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    RISK OF GLAUCOMA ASSOCIATED WITH ONCHOCERCIASIS

    Onchocerciasis is a microfilarial disease that causes ocular disease and blindness. The question of whether it is associated with glaucoma remains contentious. Egbert and co-workers studied a group of patients in Ghana and found that glaucoma was seen in 10.6% of those with onchocerciasis and 2.6% of those with cataracts and no onchocerciasis evident. This association of glaucoma with onchocerciasis adds one more imperative to the move to eradicate onchocerciasis by continuation of vector control programmes and drug treatment with ivermectin. See p 796

    RETINAL DAMAGE ASSOCIATED WITH SILICONE OIL

    Silicone oil has been used in the management of complicated retinal detachment surgery. It provides prolonged intraocular tamponade. Unexplained visual loss is a complication following silicone oil removal that is infrequently reported. In a study by Cazabon and co-workers of three patients with unexplained visual loss following the removal of silicone oil multifocal electroretinography indicated selective damage to the central part of the macula especially the outer and middle layers. The exact mechanism for this retinal damage remains undefined. See p 799

    METHOTREXATE IN UVEITIS IN CHILDREN

    Juvenile idiopathic arthritis is the most common cause of uveitis in children. Heretofore, corticosteroids have been the mainstay of treatment but long term adverse effects of corticosteroids are well documented. The increasing use of methotrexate in the treatment of patients with juvenile idiopathic arthritis has been associated with a reduction in side effects compared to steroid therapy. Malik and Pavesio report the results of 10 children treated with methotrexate for chronic uveitis. This therapy appears to be effective and safe for chronic anterior and intermediate uveitis in children. See p 806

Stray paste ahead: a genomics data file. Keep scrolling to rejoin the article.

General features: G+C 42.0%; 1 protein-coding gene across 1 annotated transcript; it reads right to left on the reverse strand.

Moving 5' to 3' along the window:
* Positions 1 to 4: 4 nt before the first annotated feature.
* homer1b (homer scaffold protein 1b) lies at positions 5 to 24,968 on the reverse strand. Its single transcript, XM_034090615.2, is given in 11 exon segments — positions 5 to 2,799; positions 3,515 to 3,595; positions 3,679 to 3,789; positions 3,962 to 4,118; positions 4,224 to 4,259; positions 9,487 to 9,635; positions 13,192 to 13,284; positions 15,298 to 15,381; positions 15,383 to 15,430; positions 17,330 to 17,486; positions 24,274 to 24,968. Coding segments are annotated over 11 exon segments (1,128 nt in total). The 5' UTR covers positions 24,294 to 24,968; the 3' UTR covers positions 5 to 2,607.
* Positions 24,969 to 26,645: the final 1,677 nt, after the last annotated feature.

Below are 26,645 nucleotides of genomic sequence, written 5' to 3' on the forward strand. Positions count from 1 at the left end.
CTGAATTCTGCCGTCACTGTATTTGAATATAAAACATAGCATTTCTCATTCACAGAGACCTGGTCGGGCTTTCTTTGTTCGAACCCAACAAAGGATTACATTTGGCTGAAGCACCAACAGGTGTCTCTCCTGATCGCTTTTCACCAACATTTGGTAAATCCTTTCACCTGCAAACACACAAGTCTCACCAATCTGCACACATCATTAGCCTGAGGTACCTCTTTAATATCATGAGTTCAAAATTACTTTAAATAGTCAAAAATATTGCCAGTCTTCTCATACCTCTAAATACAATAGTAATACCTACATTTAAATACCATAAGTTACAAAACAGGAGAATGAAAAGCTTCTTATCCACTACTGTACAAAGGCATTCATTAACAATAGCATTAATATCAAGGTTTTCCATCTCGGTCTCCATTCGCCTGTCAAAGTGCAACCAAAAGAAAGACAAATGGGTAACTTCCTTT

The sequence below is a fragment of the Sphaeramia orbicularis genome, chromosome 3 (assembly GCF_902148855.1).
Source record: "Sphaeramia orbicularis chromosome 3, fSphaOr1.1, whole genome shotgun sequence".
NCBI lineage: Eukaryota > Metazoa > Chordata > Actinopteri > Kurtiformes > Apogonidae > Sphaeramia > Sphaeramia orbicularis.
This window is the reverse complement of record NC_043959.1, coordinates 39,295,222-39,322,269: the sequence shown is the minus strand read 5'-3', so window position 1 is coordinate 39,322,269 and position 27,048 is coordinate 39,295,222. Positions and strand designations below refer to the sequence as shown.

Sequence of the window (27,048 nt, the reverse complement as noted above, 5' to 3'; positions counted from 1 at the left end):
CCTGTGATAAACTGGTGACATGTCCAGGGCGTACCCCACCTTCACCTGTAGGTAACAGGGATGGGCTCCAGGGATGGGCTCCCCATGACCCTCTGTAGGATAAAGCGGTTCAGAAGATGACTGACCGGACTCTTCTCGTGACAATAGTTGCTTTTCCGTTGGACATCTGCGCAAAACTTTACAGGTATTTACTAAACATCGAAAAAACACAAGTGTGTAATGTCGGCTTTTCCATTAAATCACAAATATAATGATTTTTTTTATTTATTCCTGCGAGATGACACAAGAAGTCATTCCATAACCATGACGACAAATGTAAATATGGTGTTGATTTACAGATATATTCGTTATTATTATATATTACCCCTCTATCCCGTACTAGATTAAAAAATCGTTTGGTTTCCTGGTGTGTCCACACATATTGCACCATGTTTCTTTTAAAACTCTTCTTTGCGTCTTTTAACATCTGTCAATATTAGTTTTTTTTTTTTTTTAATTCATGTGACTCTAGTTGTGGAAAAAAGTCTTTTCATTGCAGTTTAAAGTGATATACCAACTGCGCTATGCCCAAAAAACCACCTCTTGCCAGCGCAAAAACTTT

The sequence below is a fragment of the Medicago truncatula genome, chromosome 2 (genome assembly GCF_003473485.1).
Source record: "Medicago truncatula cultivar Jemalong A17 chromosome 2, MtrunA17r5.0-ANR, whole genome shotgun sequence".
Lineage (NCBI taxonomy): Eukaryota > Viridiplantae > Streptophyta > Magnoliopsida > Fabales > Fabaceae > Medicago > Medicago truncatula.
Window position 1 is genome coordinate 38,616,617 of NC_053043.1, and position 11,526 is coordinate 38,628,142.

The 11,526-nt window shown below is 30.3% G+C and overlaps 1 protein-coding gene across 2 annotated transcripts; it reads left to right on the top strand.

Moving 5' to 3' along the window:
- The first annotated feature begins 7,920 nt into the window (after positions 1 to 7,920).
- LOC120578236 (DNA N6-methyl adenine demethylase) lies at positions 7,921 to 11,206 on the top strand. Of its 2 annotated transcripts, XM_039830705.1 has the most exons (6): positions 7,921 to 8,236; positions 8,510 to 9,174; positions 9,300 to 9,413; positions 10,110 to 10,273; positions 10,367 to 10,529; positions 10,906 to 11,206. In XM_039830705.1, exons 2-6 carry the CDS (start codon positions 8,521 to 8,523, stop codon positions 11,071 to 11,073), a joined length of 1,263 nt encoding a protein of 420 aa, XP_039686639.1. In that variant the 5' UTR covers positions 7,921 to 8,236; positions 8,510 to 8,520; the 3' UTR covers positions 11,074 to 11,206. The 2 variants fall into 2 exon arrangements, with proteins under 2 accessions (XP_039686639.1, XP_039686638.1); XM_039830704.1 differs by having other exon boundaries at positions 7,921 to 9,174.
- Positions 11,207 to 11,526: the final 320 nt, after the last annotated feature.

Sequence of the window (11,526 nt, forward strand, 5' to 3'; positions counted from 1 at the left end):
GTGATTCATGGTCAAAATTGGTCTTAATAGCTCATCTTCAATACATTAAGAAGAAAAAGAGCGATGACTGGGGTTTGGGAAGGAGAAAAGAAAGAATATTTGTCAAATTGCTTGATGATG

THE CONTRALATERAL EYE PRESSURE REDUCTION PHENOMENON

    In 1924 Weekers described the effect of intraocular pressure in contralateral eyes being treated for glaucoma and coined the term “ophthalmotonic consensual reaction.” Many studies have reported that when a fall in intraocular pressure occurs in one eye the other eye has a fall as well. This has been reported in association with ocular compression, tonography, trauma, cauterisation of the sclera, paracentesis, laser trabeculoplasty as well as fistulising surgery. Vysniauskiene and co-workers report their finding in a study of 24 consecutive patients who underwent trabeculectomy with mitomycin C. In this study the mean intraocular pressure in the contralateral eye decreased independent of whether these contralateral eyes were undergoing topical ocular hypotensive therapy or not. See p 809

    WHO IS WILLING TO BE A CORNEAL DONOR?

    Corneal transplantation is a sight saving procedure with a very high success rate. Nevertheless, in many parts of the world a shortage of donor tissue is a major obstacle to providing this surgical therapy. Yew and co-workers studied 675 housing units in Singapore to assess the knowledge and willingness of Singapore adults for corneal donation. In Singapore, awareness of corneal donation is high and a significant proportion of participants are willing to donate their corneas but specific knowledge should be increased among this adult patient population. See p 835

    EPIKERATOPLASTY FOR KERATOCONUS

    Epikeratoplasty is a form of lamellar refractive corneal surgery. This surgical procedure was first used to correct aphakia but has been adapted for treatment of myopia. Nakamura and co-workers studied 12 penetrating keratoplasty specimens from patients with keratoconus who had already undergone epikeratoplasty. In nine of the 12 lenticules keratoconus-like disruptions were found in Bowman’s layer. Peripheral and posterior keratocyte repopulation of the lenticules was observed in all cases. The authors suggest that epithelial cells in keratocytes repopulated in the lenticules retained keratoconus-like biochemical abnormalities such as upregulation Sp1 and downregulation of α1-P1 and α2M. The authors speculate that both keratocytes and corneal epithelium may participate in the development of keratoconus. See p 841

    “LIGHT” V CLASSIC” LASER TREATMENT FOR DIABETIC MACULAR OEDEMA

    Macular oedema is the most common cause of visual loss in patients with diabetic retinopathy. Its prevalence in the diabetic population has increased fivefold over the past 10 years. Laser treatment has been shown to be effective in reducing the risk of moderate visual loss in eyes with clinically significant macular oedema. Bandello and co-workers completed a prospective randomised pilot clinical trial in which 29 eyes of 24 diabetics with mild to moderate non-proliferative diabetic retinopathy and clinically significant macular oedema were randomised to either classic or light laser therapy. In this study there was no statistical difference in the outcome between the two groups. The authors suggest that “light” photocoagulation for clinically significant macular oedema may be as effective as classic laser treatment. They suggest that a larger equivalence trial should be completed. See p 864

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